IEC says foreign voting ran smoothly despite hiccups in London

South Africans living in London have come out in their numbers to cast their votes in the 2024 Elections. Picture: X/Adam Habib

South Africans living in London have come out in their numbers to cast their votes in the 2024 Elections. Picture: X/Adam Habib

Published May 22, 2024


While overseas voting was completed over the weekend, it was not all smooth sailing as some South African voters in London claimed officials turned them away over a change in voting dates which they were unaware of, before making a U-turn and letting them vote.

This comes as special votes were cast in 111 South African missions across the world to facilitate voting by around 78 000 citizens on May 17 and 18.

The IEC on Monday said the mission in London was the only voting station that remained open on Sunday, May 19, in order to cater for the more than 24 000 voters who were registered and approved to vote at that mission.

London was among the largest international voting stations with 24 535 eligible voters, followed by The Hague (6 659), Canberra (3 674), Dubai (3 266), Dublin (3 040) and Wellington (2 292), among others.

The IEC in a statement had said “overall, special voting abroad proceeded smoothly with no major incidents. This is a testament to the meticulous logistics, planning and execution of those plans across all missions”.

However, according to a South African citizen in London, this was not the case as they were unaware about a change in the voting date, with many people showing up on Friday, allegedly to be turned away.

Kieran Rennie said: “When I arrived at South Africa House on Friday May 17 at approximately 9.30am, I was met with a gathering of people inside the reception of the High Commission having a stern conversation with one of the IEC representatives.

This IEC representative stated that the voting date of May 17 was only for a select handful of countries – London’s available dates had been changed – and that the voting days communicated for London were now May 18 and 19. He stated that out of the 25 000+ registered voters, emails were sent to about 10 000 people to update them of the new dates.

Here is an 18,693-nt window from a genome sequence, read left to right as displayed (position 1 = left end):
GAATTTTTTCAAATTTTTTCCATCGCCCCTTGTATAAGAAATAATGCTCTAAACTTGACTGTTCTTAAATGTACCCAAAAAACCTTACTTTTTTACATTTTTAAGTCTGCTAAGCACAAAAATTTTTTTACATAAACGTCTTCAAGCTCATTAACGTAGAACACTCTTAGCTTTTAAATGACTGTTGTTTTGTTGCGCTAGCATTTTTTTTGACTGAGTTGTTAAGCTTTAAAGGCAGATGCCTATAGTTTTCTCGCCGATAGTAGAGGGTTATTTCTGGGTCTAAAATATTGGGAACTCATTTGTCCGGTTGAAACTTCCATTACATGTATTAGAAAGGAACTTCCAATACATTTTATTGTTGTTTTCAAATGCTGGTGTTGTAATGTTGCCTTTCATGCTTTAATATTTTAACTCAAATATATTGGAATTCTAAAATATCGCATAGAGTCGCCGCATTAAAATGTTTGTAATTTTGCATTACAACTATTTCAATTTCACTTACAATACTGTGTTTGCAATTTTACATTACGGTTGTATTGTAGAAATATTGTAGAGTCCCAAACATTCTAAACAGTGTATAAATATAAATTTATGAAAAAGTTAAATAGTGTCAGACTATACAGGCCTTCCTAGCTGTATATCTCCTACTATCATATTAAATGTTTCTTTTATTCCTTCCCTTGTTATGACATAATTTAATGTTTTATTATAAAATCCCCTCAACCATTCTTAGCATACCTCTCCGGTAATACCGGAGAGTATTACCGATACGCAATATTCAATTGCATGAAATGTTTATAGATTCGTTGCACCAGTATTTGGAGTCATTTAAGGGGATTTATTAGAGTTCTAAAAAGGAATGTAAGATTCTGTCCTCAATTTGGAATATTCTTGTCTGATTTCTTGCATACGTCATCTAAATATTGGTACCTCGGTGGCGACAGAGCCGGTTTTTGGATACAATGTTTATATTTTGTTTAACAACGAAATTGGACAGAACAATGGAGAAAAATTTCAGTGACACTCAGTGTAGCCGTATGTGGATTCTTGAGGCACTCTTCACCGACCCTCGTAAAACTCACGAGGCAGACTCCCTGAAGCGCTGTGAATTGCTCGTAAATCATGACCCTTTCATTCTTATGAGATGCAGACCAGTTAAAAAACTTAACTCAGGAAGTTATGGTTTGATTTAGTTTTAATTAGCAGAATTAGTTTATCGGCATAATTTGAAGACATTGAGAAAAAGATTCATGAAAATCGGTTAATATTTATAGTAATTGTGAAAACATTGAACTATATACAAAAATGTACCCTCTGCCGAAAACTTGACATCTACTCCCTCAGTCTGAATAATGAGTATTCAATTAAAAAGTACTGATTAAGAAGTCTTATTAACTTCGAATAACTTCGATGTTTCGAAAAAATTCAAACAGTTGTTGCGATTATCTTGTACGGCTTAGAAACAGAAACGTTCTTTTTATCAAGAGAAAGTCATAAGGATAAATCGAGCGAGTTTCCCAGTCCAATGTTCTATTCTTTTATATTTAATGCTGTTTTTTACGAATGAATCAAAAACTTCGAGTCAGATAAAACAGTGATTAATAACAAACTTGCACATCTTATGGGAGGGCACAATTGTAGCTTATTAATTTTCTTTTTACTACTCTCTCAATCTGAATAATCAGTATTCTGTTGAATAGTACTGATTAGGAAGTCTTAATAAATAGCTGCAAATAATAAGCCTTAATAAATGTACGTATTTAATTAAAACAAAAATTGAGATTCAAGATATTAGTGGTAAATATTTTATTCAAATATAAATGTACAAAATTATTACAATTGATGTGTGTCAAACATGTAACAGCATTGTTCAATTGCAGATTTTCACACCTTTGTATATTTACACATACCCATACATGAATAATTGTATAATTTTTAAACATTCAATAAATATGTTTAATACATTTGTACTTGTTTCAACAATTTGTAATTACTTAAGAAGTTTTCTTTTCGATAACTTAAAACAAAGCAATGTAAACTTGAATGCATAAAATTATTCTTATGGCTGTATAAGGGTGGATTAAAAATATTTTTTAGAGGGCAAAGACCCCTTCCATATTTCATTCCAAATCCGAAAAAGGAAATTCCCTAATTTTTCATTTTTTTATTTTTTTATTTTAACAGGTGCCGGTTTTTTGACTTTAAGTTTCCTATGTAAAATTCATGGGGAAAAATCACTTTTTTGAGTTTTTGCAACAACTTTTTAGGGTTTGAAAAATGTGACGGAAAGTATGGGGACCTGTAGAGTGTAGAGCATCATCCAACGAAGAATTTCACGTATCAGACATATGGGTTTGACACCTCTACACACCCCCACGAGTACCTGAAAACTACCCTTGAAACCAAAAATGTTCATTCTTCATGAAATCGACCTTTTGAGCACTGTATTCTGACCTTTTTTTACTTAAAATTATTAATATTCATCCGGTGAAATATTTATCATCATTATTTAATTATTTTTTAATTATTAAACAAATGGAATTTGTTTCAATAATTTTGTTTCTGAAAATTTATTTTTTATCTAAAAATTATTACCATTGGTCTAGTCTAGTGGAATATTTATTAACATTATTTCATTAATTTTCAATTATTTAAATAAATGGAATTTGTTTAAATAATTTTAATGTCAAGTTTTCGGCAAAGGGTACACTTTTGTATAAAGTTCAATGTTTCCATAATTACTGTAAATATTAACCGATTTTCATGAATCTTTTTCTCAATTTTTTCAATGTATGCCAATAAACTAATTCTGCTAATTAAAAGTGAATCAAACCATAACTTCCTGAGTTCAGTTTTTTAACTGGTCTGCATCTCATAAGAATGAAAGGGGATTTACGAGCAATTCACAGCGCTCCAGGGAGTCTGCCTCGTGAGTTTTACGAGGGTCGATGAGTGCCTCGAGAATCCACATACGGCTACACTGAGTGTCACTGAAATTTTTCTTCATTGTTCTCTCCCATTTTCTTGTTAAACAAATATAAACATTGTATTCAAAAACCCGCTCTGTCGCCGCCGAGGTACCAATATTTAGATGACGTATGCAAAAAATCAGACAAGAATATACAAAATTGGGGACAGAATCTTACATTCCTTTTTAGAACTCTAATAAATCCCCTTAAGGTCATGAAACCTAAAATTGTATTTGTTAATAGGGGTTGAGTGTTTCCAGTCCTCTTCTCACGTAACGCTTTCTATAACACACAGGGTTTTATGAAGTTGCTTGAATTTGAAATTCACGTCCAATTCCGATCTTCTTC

“An additional frustration, on top of being told we could not vote, was the IEC representative’s arrogance and insensitivity to the hundreds of voters expected on the day. We were all told we could not vote, regardless of what was officially communicated on the IEC website, and that we should go home and return the following day. People had travelled from as far as Edinburgh and were being turned away. Elderly folks in their 80s were being told to go home.”

Rennie said it was ultimately their determination, citing the violation of their rights as well as “a contravention of the ethos and legal requirements for a free and fair election”, which seemed to have led to a turn of events on the day.

“One of the ladies told this gentleman that she would camp out all day taking the names, ID numbers and contact details of each voter they turned away. She said she would use the info to update the IEC, the political parties and news outlets on the corruption and incompetence we experienced.

“This seemed to turn the tide; they seemed to realise they may have made an error. Staff appeared, tables and booths were laid out, and voting began. But we have concerns. This sudden u-turn, which we are all grateful for, poses further questions. Numerous voters were sent home before we were eventually allowed to vote. What happens to these lost votes?”

The IEC did not respond to questions on the incident by deadline on Tuesday.

Cape Times